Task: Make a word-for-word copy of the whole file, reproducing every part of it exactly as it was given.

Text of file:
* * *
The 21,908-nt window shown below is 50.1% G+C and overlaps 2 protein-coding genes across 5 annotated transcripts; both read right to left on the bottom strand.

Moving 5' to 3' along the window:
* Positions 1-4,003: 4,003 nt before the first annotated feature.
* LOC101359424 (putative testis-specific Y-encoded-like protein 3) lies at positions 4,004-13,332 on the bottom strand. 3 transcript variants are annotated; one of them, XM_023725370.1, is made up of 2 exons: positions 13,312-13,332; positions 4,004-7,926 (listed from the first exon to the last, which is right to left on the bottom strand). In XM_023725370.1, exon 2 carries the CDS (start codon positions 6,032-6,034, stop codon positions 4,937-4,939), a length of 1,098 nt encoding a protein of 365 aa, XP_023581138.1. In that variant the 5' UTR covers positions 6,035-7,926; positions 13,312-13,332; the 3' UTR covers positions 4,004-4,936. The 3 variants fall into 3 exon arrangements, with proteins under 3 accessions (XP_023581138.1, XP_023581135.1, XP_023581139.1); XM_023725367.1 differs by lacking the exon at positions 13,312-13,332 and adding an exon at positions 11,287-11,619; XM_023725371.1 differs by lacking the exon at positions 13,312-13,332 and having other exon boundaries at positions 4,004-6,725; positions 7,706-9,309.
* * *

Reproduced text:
The 21,908-nt window shown below is 50.1% G+C and overlaps 2 protein-coding genes across 5 annotated transcripts; both read right to left on the bottom strand.

Moving 5' to 3' along the window:
* Positions 1-4,003: 4,003 nt before the first annotated feature.
* LOC101359424 (putative testis-specific Y-encoded-like protein 3) lies at positions 4,004-13,332 on the bottom strand. 3 transcript variants are annotated; one of them, XM_023725370.1, is made up of 2 exons: positions 13,312-13,332; positions 4,004-7,926 (listed from the first exon to the last, which is right to left on the bottom strand). In XM_023725370.1, exon 2 carries the CDS (start codon positions 6,032-6,034, stop codon positions 4,937-4,939), a length of 1,098 nt encoding a protein of 365 aa, XP_023581138.1. In that variant the 5' UTR covers positions 6,035-7,926; positions 13,312-13,332; the 3' UTR covers positions 4,004-4,936. The 3 variants fall into 3 exon arrangements, with proteins under 3 accessions (XP_023581138.1, XP_023581135.1, XP_023581139.1); XM_023725367.1 differs by lacking the exon at positions 13,312-13,332 and adding an exon at positions 11,287-11,619; XM_023725371.1 differs by lacking the exon at positions 13,312-13,332 and having other exon boundaries at positions 4,004-6,725; positions 7,706-9,309.